She wrote,[T]he one thing that truly resonated was your comment on the oath that the Fellowship took, a very interesting one in terms of it being different from the sorts that people in Tolkien's worlds normally were involved in: an oath involving free moral choice, choice made moment to moment in what would be known (even from the start) to be very difficult moments. It is interesting to me, in thinking on it, that this oath, seemingly more "kind" than others, was (to those of a truly moral bent) more binding than any other, by being "less" so.
There are oaths that propel one forward out of fear, and there are those that propel one forward out of thought, spirit, heart. That was the oath that the Fellowship took, I deem. One that could be severed by death, for never would they choose to turn aside from it, being impelled, from the start, by the right motive: love. In any situation where one is impelled, there is the impeller (or?) and the impellee. Elrond gave no thought, apparently, to set them on this road in any other manner save the one that was fitting: he impelled through love. How different might the Quest have been had it begun with oaths sworn by means other than love and free will.
Sometimes I think that such oaths, since they might not be undertaken for the right reasons, or not "held", in future, for the right reasons, are bound to fail. Only the oath taken in love, with love, it seems to me, has any chance of success. All else has the hint of the lie, the hint of *coercion* in it. And coercion has everything to do with Sauron. These people needed to be free of any but the purest "slavery" of all: the slavery of selfless love.
Oath-breaking is not unknown in the real world. Tolkien was not ignorant of history. In my own culture, promise-breaking is so pervasive that it largely goes unremarked. But the taking of oaths in Tolkien’s secondary world was a grave thing with grave consequences for oath-breaking. One of the truest examples of these sad consequences is the doom which found Gollum in the Sammath Naur.
Many readers have argued about why Gollum fell to his death in the Sammath Naur. Obviously, in the first place he fell because it was necessary. Someone had to destroy the Ring in order for the story to be properly resolved. It couldn’t be Frodo, since the Ring was carefully portrayed as something irresistible, to which anyone who carried it would, eventually, succumb. As a first-time reader, although I was shocked that Frodo's will was overpowered in the Sammath Naur so that he claimed the Ring, the clues were there, all along. If Gandalf and Galadriel would not take the Ring, so sure were they that they would be overpowered by It, what made me think Frodo would be able to withstand It? I suppose I just wanted him to, by virtue of his goodness and my love for him as a character.
But, apart from the needs of the plot, was there no other reason Gollum had to fall, Gollum in particular? Negative critics of LotR have pointed to the unlikelihood that Gollum would “just happen” to slip on the brink of the Crack of Doom, calling it transparently convenient, as well as unlikely. Here was a character who had spent the story prowling skillfully through every sort of terrain, even climbing down the face of precipices head-first, "like a spider". Why lose his footing in the Sammath Naur except as a thinly-disguised plot device—a means to a narrative end?
Against all logic I’ve always had a gut feeling that Gollum's death satisfied some sort of internal logic to the larger story—but I could never put my finger on it. In order to prepare this series, particularly to discuss the way the film portrayed Gollum treating his oath lightly in some film scenes*, I did more background reading in the book. My answer was right there, in the text.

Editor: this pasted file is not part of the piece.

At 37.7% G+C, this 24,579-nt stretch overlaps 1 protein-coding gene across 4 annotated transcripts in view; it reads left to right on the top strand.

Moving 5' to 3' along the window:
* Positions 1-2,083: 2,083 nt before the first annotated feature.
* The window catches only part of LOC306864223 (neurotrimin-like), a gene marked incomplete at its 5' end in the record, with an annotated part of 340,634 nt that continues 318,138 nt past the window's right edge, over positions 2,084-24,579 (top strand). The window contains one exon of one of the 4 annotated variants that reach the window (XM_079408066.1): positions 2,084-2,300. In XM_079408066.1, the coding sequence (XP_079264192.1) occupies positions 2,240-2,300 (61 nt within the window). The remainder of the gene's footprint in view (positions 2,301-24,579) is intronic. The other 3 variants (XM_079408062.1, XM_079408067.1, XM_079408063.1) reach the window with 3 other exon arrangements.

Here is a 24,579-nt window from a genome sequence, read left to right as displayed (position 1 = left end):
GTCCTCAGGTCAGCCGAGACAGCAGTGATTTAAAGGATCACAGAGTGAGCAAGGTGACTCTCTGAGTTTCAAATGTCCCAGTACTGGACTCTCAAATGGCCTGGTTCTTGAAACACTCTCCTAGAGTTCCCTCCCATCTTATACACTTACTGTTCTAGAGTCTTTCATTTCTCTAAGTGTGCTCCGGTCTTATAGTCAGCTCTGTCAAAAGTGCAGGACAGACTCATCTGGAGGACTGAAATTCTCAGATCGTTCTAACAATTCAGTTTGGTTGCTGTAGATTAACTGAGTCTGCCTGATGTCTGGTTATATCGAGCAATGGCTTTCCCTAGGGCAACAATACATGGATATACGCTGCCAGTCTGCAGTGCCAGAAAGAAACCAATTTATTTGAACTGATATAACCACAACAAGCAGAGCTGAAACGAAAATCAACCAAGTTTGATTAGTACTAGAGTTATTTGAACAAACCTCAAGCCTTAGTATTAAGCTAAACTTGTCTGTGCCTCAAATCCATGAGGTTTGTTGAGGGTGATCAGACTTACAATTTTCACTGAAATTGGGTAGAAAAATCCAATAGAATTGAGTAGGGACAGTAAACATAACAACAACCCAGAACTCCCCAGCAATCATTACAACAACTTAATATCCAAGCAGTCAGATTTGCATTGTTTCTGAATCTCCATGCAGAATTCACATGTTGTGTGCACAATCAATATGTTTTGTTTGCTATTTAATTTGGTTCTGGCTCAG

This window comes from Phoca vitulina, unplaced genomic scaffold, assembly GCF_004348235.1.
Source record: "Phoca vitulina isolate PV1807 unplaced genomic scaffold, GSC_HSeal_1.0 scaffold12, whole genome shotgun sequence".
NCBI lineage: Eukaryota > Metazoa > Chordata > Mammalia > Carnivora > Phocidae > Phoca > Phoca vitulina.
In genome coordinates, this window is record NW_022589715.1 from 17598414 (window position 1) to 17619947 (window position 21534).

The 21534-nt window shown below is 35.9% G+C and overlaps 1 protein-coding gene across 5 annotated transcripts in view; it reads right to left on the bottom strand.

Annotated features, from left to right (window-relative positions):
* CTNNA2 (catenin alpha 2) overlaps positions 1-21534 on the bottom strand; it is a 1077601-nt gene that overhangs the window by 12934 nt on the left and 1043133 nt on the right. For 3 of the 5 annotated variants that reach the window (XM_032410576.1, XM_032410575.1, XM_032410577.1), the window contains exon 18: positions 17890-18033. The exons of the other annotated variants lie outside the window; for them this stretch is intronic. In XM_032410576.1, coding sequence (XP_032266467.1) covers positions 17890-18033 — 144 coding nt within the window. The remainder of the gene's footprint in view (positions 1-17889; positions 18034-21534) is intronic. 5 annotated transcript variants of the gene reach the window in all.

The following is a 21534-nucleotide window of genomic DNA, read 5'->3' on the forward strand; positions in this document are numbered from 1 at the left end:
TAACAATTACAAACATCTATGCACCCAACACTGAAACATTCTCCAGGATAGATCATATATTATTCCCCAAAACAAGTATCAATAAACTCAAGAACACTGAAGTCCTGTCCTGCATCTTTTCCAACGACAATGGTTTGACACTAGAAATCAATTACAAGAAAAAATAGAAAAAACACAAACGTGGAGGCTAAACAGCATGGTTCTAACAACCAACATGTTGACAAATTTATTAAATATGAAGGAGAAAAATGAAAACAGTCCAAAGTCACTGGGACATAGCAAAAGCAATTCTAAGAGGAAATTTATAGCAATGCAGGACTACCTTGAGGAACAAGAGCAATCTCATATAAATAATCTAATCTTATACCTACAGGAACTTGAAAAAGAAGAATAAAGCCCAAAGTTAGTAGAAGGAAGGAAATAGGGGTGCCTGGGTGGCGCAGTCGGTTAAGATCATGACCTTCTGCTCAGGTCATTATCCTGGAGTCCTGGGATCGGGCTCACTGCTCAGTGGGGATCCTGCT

It is in the Emyn Muil that Frodo first extracts an oath from Gollum. Gollum promises “to be very very good”, and to “never, never, let Him [Sauron] have it”. He will save it, he vows. He will “serve the master of the Precious” (all of these quotes are cited in full below). But Frodo is no fool. When Gollum says he wants to swear on the Precious, Frodo issues a stern warning:‘On the Precious? How dare you?’ he said. ‘Think! ... One Ring to rule them all and in the Darkness bind them. ... Would you commit your promise to that, Sméagol? It will hold you. But it is more treacherous than you are. It may twist your words. Beware!’
In the Dead Marshes, when Sam overhears Gollum arguing with himself, Gollum is first shown twisting the original meaning of his oath to suit his needs. He muses, if he took the Ring, then he would be the master of the Precious. And he had promised "to serve the master of the Precious”.... Gollum has not yet reached the stage where his plans include murder, but he's getting there.
At the Black Gate, when Frodo asks Gollum about his alternative plan to enter Mordor via the Morgul pass, Frodo reminds him of the binding nature of the oath, and its perilousness.‘Sméagol,’ he said, ‘I will trust you once more. (…) But I warn you, Sméagol, you are in danger.’ (…) I [do] not mean the danger that we all share,’ said Frodo. ‘I mean a danger to yourself alone. You swore a promise by what you call the Precious. Remember that! It will hold you to it; but it will seek a way to twist it to your own undoing. Already you are being twisted. You revealed yourself to me just now, foolishly. Give it back to Sméagol you said. Do not say that again! Do not let that thought betray you to a bitter end. You will never get it back. In the last need, Sméagol, I should put on the Precious; and the Precious mastered you long ago. If I, wearing it, were to command you, you would obey, even if it were to leap from a precipice or to cast yourself into the fire. And such would be my command. So have a care, Sméagol!’